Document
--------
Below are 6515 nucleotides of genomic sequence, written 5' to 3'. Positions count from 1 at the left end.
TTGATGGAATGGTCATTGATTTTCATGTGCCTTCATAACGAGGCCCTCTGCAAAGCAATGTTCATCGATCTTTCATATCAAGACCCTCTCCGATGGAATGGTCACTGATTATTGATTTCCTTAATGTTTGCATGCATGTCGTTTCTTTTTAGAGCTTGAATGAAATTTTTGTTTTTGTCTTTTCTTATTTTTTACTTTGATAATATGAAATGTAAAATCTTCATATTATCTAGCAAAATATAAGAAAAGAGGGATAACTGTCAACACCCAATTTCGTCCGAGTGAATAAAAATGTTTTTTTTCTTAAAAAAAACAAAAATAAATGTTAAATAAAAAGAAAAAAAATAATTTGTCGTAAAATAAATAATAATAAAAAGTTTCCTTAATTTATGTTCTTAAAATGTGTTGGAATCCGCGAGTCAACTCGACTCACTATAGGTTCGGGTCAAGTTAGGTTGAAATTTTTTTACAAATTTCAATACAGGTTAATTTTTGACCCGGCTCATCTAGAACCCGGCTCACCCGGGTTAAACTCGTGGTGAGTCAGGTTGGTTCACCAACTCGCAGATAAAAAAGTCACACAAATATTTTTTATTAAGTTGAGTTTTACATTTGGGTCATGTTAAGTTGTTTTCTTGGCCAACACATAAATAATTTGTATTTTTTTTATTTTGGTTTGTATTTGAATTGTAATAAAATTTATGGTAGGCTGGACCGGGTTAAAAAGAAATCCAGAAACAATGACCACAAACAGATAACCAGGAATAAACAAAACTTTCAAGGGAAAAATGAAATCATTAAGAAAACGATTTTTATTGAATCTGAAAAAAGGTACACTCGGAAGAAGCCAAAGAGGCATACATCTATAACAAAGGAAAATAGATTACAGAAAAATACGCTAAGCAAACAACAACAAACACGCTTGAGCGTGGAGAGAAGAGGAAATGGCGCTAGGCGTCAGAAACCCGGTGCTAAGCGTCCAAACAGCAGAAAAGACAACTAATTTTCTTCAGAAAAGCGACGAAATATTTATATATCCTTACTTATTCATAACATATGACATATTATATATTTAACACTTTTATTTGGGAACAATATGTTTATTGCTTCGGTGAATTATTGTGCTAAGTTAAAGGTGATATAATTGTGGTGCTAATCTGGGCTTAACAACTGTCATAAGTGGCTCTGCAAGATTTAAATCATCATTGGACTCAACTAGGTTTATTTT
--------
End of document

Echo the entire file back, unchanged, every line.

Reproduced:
Below are 6515 nucleotides of genomic sequence, written 5' to 3'. Positions count from 1 at the left end.
TTGATGGAATGGTCATTGATTTTCATGTGCCTTCATAACGAGGCCCTCTGCAAAGCAATGTTCATCGATCTTTCATATCAAGACCCTCTCCGATGGAATGGTCACTGATTATTGATTTCCTTAATGTTTGCATGCATGTCGTTTCTTTTTAGAGCTTGAATGAAATTTTTGTTTTTGTCTTTTCTTATTTTTTACTTTGATAATATGAAATGTAAAATCTTCATATTATCTAGCAAAATATAAGAAAAGAGGGATAACTGTCAACACCCAATTTCGTCCGAGTGAATAAAAATGTTTTTTTTCTTAAAAAAAACAAAAATAAATGTTAAATAAAAAGAAAAAAAATAATTTGTCGTAAAATAAATAATAATAAAAAGTTTCCTTAATTTATGTTCTTAAAATGTGTTGGAATCCGCGAGTCAACTCGACTCACTATAGGTTCGGGTCAAGTTAGGTTGAAATTTTTTTACAAATTTCAATACAGGTTAATTTTTGACCCGGCTCATCTAGAACCCGGCTCACCCGGGTTAAACTCGTGGTGAGTCAGGTTGGTTCACCAACTCGCAGATAAAAAAGTCACACAAATATTTTTTATTAAGTTGAGTTTTACATTTGGGTCATGTTAAGTTGTTTTCTTGGCCAACACATAAATAATTTGTATTTTTTTTATTTTGGTTTGTATTTGAATTGTAATAAAATTTATGGTAGGCTGGACCGGGTTAAAAAGAAATCCAGAAACAATGACCACAAACAGATAACCAGGAATAAACAAAACTTTCAAGGGAAAAATGAAATCATTAAGAAAACGATTTTTATTGAATCTGAAAAAAGGTACACTCGGAAGAAGCCAAAGAGGCATACATCTATAACAAAGGAAAATAGATTACAGAAAAATACGCTAAGCAAACAACAACAAACACGCTTGAGCGTGGAGAGAAGAGGAAATGGCGCTAGGCGTCAGAAACCCGGTGCTAAGCGTCCAAACAGCAGAAAAGACAACTAATTTTCTTCAGAAAAGCGACGAAATATTTATATATCCTTACTTATTCATAACATATGACATATTATATATTTAACACTTTTATTTGGGAACAATATGTTTATTGCTTCGGTGAATTATTGTGCTAAGTTAAAGGTGATATAATTGTGGTGCTAATCTGGGCTTAACAACTGTCATAAGTGGCTCTGCAAGATTTAAATCATCATTGGACTCAACTAGGTTTATTTT